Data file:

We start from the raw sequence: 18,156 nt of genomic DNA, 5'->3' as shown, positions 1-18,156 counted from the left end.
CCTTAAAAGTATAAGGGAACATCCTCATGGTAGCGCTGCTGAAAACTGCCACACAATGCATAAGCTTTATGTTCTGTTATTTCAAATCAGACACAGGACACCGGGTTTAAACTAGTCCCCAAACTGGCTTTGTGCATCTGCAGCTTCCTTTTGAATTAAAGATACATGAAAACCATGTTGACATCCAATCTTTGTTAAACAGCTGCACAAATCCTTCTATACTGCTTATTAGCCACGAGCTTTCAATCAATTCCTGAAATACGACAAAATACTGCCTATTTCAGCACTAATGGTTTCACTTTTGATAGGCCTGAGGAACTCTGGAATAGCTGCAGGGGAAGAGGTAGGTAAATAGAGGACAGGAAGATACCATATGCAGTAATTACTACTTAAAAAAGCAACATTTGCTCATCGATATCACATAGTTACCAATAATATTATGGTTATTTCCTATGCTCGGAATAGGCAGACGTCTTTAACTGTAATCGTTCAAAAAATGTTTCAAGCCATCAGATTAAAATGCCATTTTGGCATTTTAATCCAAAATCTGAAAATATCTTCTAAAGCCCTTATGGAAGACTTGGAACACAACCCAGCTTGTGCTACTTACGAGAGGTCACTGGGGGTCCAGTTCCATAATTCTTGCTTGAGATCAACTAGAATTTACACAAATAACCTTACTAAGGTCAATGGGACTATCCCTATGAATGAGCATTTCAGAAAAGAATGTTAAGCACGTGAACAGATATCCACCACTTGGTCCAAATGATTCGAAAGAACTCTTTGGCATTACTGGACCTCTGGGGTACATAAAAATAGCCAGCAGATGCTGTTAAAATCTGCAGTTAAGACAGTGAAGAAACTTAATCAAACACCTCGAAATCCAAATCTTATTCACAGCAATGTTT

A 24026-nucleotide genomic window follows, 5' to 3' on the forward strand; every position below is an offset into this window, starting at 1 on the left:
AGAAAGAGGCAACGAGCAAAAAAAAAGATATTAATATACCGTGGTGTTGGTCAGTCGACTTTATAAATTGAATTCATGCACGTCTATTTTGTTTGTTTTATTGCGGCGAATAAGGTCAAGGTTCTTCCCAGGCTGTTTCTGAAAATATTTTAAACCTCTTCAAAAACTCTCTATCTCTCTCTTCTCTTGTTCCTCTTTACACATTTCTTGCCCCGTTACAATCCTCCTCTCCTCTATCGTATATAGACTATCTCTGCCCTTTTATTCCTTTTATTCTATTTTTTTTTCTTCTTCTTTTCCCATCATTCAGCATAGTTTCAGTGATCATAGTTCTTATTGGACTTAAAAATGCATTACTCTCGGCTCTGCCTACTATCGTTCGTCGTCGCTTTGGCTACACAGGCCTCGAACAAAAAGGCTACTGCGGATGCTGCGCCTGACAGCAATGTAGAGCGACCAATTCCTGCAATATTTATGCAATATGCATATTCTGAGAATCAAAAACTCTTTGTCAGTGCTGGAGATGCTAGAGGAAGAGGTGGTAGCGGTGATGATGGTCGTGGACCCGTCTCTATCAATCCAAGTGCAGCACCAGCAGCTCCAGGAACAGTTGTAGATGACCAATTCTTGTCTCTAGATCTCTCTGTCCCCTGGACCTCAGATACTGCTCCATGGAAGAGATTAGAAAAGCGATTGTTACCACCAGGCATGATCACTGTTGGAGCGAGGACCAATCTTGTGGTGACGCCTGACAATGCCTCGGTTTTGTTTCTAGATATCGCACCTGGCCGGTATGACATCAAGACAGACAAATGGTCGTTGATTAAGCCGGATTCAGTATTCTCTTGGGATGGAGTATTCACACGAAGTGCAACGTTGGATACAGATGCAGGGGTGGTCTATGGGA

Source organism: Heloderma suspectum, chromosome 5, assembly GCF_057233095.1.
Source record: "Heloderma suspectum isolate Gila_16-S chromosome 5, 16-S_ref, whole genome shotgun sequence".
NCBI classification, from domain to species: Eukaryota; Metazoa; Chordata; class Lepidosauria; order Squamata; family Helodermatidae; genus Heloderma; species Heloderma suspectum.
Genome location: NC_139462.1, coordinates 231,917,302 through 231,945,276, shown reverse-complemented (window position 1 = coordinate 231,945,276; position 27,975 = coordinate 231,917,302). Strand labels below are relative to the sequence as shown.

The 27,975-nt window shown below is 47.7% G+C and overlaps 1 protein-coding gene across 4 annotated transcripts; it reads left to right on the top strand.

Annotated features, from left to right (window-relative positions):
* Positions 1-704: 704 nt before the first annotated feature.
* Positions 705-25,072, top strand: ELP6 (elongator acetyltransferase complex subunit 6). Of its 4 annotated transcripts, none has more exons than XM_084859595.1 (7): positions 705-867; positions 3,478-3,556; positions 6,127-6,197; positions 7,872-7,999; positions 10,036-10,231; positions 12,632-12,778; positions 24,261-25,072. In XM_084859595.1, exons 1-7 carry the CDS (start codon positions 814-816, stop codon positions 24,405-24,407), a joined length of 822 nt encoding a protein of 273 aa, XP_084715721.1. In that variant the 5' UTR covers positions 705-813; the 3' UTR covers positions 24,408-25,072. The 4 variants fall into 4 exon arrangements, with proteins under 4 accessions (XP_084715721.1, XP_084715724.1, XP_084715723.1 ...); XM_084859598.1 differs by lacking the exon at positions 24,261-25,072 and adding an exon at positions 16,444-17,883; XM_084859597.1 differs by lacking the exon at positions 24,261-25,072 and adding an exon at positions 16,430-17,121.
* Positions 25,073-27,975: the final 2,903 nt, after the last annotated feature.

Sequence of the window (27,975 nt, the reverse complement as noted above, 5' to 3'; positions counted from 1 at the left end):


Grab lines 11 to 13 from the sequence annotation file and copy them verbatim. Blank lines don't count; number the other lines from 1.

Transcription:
* Positions 1-704: 704 nt before the first annotated feature.
* Positions 705-25,072, top strand: ELP6 (elongator acetyltransferase complex subunit 6). Of its 4 annotated transcripts, none has more exons than XM_084859595.1 (7): positions 705-867; positions 3,478-3,556; positions 6,127-6,197; positions 7,872-7,999; positions 10,036-10,231; positions 12,632-12,778; positions 24,261-25,072. In XM_084859595.1, exons 1-7 carry the CDS (start codon positions 814-816, stop codon positions 24,405-24,407), a joined length of 822 nt encoding a protein of 273 aa, XP_084715721.1. In that variant the 5' UTR covers positions 705-813; the 3' UTR covers positions 24,408-25,072. The 4 variants fall into 4 exon arrangements, with proteins under 4 accessions (XP_084715721.1, XP_084715724.1, XP_084715723.1 ...); XM_084859598.1 differs by lacking the exon at positions 24,261-25,072 and adding an exon at positions 16,444-17,883; XM_084859597.1 differs by lacking the exon at positions 24,261-25,072 and adding an exon at positions 16,430-17,121.
* Positions 25,073-27,975: the final 2,903 nt, after the last annotated feature.